Say Somethin’ was originally recorded live in DSD 64 with no overdubbing by Mervine and his quartet, to capture the spontaneity and interplay between the musicians with stunning sonic realism. The re-release has been remixed by PS Audio and Octave CEO Paul McGowan on the state-of-the-art Merging Technologies Pyramix system, for an even greater level of fidelity and musical impact.

Paul noted, “The newly mixed and mastered Say Somethin’ offers greater realism to the sound of Gabriel’s trumpet, more clarity in the drums and piano, better presence for the upright bass, and a higher level of transparency overall.” He added, “we usually release our SACDs and LPs as limited editions, but Say Somethin’ has been one of our most popular albums, as well as one of our earliest, and since we’ve upgraded our mixing and mastering facilities since its initial release, we decided to make it available on physical media once again.”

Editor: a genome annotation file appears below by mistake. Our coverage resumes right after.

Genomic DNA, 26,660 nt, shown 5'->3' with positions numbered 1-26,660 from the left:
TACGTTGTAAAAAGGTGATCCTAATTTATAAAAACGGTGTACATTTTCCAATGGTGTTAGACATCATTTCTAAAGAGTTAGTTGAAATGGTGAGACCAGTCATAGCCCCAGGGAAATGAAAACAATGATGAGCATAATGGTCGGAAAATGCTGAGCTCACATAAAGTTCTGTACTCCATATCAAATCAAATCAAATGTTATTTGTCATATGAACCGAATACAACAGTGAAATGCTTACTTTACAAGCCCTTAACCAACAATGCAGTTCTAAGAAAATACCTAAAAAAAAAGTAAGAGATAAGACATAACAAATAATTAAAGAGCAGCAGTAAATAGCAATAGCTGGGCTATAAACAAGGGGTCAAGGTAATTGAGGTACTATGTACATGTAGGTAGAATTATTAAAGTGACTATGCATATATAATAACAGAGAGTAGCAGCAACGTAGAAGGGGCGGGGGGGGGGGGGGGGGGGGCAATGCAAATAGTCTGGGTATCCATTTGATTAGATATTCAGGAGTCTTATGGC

The reissued Say Somethin’ features Octave’s premium gold disc formulation, and the disc is playable on any SACD, CD, DVD, or Blu-ray player. It also has a high-resolution DSD layer that is accessible by using any SACD player or a PS Audio SACD transport. In addition, the master DSD and PCM files are available for purchase and download, including DSD 256, DSD 128, DSD 64, and DSDDirect Mastered 352.8 kHz/24-bit, 176.2 kHz/24-bit, 88.2 kHz/24-bit, and 44.1 kHz/24-bit PCM. (SRP: $19 – $39, depending on format.)

I spoke with Gabriel to get his thoughts about the re-release of Say Somethin’: